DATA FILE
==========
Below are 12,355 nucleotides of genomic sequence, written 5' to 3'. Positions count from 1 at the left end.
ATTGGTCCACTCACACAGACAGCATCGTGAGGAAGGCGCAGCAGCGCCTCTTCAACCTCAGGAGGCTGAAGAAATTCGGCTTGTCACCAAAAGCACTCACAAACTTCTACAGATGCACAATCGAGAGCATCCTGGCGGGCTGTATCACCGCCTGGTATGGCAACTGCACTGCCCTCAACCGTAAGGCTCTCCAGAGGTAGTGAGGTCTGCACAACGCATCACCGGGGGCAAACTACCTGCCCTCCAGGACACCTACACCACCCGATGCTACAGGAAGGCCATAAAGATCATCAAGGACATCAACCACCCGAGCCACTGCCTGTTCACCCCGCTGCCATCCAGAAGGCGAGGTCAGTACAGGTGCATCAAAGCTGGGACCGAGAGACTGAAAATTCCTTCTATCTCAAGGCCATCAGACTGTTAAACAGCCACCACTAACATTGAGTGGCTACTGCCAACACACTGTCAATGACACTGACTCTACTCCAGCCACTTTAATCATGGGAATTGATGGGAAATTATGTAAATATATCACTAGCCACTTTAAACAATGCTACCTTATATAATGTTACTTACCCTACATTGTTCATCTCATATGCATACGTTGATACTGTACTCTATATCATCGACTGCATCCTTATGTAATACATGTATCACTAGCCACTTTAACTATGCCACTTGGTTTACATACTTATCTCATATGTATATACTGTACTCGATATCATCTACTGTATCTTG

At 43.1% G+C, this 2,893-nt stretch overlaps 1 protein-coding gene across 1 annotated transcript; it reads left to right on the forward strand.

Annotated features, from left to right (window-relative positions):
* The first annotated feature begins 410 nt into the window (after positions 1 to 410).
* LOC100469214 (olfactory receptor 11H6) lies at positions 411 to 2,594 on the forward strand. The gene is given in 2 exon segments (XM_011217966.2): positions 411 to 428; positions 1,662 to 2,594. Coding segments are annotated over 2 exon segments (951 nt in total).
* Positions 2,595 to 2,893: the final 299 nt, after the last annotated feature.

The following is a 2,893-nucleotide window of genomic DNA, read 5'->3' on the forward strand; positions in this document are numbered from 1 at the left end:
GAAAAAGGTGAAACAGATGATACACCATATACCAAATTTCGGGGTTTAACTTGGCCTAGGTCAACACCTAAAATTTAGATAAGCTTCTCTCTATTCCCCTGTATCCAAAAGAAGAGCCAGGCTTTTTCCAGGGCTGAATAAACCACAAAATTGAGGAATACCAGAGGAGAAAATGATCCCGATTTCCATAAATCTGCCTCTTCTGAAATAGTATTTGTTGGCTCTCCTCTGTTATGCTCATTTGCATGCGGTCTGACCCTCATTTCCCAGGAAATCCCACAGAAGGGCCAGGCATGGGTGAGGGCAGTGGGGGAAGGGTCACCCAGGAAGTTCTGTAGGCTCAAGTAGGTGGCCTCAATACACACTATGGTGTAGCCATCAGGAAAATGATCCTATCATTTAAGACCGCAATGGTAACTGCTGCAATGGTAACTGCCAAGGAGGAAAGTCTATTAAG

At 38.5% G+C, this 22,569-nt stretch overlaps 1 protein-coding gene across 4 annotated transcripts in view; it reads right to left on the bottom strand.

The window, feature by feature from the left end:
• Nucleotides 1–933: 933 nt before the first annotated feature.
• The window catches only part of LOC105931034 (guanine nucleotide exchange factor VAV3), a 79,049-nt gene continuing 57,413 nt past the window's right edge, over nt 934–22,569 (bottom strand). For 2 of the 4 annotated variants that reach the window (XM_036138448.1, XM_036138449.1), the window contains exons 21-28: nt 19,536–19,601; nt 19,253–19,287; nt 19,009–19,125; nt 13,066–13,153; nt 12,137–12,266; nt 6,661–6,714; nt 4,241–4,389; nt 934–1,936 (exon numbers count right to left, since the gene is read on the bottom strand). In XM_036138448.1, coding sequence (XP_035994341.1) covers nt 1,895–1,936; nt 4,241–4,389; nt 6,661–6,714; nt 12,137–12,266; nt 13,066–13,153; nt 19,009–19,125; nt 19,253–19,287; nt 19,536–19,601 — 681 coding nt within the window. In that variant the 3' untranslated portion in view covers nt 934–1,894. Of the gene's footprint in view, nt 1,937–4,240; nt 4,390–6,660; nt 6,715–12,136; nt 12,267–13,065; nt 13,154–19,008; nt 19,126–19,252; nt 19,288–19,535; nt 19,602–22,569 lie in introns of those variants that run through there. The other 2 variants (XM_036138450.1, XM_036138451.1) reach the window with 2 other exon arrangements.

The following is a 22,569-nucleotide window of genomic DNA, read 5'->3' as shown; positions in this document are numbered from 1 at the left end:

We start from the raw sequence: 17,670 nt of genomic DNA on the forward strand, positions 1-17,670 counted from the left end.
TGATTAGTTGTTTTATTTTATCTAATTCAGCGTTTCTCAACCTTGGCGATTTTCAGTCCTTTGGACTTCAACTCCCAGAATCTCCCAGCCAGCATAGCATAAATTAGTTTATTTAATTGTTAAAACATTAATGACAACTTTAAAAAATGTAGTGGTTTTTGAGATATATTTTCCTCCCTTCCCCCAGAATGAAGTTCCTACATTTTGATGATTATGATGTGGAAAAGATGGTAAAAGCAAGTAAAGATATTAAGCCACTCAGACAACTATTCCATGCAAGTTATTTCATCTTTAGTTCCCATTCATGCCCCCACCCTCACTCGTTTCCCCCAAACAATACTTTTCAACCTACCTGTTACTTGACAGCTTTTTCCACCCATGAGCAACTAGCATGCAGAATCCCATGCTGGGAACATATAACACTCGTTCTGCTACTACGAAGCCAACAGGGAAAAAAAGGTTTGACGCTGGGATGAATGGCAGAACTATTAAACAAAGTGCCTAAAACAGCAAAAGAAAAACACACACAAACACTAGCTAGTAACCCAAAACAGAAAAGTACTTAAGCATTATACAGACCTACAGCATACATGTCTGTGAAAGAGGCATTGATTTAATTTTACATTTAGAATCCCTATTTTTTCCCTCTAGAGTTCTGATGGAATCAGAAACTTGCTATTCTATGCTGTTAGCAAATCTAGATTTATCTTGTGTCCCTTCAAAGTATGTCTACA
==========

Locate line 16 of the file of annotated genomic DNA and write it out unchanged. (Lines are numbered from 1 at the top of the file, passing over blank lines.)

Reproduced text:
TGATTAGTTGTTTTATTTTATCTAATTCAGCGTTTCTCAACCTTGGCGATTTTCAGTCCTTTGGACTTCAACTCCCAGAATCTCCCAGCCAGCATAGCATAAATTAGTTTATTTAATTGTTAAAACATTAATGACAACTTTAAAAAATGTAGTGGTTTTTGAGATATATTTTCCTCCCTTCCCCCAGAATGAAGTTCCTACATTTTGATGATTATGATGTGGAAAAGATGGTAAAAGCAAGTAAAGATATTAAGCCACTCAGACAACTATTCCATGCAAGTTATTTCATCTTTAGTTCCCATTCATGCCCCCACCCTCACTCGTTTCCCCCAAACAATACTTTTCAACCTACCTGTTACTTGACAGCTTTTTCCACCCATGAGCAACTAGCATGCAGAATCCCATGCTGGGAACATATAACACTCGTTCTGCTACTACGAAGCCAACAGGGAAAAAAAGGTTTGACGCTGGGATGAATGGCAGAACTATTAAACAAAGTGCCTAAAACAGCAAAAGAAAAACACACACAAACACTAGCTAGTAACCCAAAACAGAAAAGTACTTAAGCATTATACAGACCTACAGCATACATGTCTGTGAAAGAGGCATTGATTTAATTTTACATTTAGAATCCCTATTTTTTCCCTCTAGAGTTCTGATGGAATCAGAAACTTGCTATTCTATGCTGTTAGCAAATCTAGATTTATCTTGTGTCCCTTCAAAGTATGTCTACA